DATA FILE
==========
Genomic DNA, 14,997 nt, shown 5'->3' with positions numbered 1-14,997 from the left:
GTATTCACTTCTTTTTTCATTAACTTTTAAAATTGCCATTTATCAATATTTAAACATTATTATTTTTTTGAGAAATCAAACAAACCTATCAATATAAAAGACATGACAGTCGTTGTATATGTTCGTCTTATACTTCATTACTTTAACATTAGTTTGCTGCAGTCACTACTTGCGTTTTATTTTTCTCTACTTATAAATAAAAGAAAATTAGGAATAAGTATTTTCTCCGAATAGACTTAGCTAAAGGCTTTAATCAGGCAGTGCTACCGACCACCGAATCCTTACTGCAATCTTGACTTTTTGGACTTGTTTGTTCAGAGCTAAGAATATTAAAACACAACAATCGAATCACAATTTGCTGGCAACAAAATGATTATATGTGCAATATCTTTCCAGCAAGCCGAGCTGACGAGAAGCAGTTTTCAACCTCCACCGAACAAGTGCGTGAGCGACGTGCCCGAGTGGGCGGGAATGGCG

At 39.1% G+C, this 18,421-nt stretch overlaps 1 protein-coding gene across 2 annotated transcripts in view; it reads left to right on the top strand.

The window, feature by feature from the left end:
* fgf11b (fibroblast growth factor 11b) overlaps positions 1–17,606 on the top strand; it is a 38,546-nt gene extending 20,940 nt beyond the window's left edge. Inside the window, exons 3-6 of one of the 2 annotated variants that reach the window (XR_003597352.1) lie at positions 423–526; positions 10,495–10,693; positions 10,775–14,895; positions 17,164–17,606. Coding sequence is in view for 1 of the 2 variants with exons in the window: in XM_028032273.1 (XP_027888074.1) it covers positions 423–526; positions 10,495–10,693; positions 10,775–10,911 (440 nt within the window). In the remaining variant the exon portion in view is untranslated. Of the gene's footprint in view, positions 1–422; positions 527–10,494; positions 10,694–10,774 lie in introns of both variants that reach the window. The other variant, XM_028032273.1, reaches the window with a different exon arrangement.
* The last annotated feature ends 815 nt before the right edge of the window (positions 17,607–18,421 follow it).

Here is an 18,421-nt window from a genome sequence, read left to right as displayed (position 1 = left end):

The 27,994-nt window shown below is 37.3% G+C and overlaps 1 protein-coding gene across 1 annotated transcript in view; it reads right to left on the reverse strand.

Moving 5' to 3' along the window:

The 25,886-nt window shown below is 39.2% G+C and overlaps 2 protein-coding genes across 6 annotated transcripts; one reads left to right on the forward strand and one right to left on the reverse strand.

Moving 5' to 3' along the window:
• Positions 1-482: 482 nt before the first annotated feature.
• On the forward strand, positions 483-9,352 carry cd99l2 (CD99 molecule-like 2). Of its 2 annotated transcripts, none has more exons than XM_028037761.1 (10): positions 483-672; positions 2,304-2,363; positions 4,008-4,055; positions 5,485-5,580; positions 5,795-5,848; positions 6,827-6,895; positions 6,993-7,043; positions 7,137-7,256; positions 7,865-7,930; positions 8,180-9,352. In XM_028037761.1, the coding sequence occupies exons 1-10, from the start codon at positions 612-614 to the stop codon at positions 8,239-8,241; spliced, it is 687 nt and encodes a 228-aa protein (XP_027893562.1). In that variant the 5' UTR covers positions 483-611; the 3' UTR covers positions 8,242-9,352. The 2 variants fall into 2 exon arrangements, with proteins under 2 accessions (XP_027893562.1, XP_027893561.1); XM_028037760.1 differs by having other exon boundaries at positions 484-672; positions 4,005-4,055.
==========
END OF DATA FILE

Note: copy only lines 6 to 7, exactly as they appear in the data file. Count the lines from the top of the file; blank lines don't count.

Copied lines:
* The last annotated feature ends 815 nt before the right edge of the window (positions 17,607–18,421 follow it).

Here is an 18,421-nt window from a genome sequence, read left to right as displayed (position 1 = left end):